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Feed Budgeting to Improve Resilience

As weather conditions become more extreme, consider techniques that make for agile farm businesses.

Feed budgeting is simply calculating an animal’s requirements and feed supply to determine the shortfall or surplus.  With this approach, you can stress test your current feed situation, make decisions based on your predicted feed situation and build the business to be more suitable for your resources.

The simplest application of feed budgeting is an inventory of the hard feed supplies on the farm.  For instance, you may know you have 20 tonnes of barley in store as part of the winter ration to feed your 40 head cow herd.  The ration requires 2.5kg/head/day of barley; i.e. 100kg/day for 40 cows and 18 tonnes for 180 days.  This is a healthy budget incorporating some margin for wastage or delayed turnout.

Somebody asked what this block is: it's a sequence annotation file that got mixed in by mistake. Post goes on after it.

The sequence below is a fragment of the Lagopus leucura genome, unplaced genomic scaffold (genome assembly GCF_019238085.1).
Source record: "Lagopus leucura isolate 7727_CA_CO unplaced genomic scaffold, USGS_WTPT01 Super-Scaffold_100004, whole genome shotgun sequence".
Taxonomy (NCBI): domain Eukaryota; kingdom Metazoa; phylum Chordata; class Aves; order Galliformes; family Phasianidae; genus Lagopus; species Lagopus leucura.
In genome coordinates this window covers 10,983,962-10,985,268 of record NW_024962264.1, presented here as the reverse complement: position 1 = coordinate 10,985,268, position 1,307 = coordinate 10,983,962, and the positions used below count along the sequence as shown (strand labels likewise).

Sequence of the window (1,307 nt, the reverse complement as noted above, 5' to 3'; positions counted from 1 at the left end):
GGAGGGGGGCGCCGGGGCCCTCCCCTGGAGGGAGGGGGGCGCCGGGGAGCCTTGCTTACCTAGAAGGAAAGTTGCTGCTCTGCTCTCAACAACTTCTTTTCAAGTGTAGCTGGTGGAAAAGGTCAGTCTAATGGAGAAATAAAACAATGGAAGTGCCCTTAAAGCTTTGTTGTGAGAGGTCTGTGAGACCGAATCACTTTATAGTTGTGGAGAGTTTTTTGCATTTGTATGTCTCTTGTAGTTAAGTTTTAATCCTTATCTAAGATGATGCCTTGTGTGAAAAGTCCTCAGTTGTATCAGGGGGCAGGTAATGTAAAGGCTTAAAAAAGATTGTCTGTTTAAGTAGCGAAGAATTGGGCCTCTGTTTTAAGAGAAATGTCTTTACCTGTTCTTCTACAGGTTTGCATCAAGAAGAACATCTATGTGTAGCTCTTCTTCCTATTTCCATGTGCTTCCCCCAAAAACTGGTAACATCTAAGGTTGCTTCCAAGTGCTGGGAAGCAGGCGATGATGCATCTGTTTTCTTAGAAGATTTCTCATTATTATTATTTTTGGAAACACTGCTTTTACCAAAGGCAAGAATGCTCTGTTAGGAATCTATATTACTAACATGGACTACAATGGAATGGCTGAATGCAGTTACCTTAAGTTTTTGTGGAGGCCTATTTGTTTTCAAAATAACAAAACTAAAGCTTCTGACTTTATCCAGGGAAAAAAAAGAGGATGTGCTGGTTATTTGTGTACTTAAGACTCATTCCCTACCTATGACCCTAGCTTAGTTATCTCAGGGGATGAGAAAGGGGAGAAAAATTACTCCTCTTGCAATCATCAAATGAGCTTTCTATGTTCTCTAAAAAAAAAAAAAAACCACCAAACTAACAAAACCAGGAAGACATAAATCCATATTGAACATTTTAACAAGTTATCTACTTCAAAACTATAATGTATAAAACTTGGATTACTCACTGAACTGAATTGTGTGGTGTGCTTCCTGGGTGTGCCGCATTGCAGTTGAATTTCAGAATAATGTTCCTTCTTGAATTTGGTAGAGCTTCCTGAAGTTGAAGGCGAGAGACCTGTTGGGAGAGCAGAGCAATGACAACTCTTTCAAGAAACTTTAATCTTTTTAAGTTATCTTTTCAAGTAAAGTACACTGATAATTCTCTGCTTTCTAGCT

The more complex form of feed budgeting is with forage supplies.  Bale weight, silage pit dimensions and the dry matter (DM) percentage are required to determine supply.  At the start of the winter, this exercise helps determine how long your supplies will last.  If this falls short of your average winter, then you can make decisions early to address the shortfall. You can also build contingency plans for extreme weather or delayed turnout.  Conversely, knowledge of requirements and yield can help determine the area required for cutting.  An allowance for wastage must always be built into these calculations.

Finally, we can feed budget at grass to gain better control over feed supplies on the farm.  Measuring grass in kilograms of DM/ha using a sward stick or plate meter and knowing stock demand helps understand whether stocking rate is appropriate, forecast grass supply issues and ensure livestock performance and welfare is maintained through variable grass growing conditions.

You can find more information about feed budgeting on the Farm Advisory Service webpage.

By Poppy Frater, Senior Specialist Beef and Sheep Team, SAC Consulting

This article was funded by the Scottish Government as part of Scotland’s Farm Advisory Service and was first published in the Farming Scotland Magazine in July 2020.


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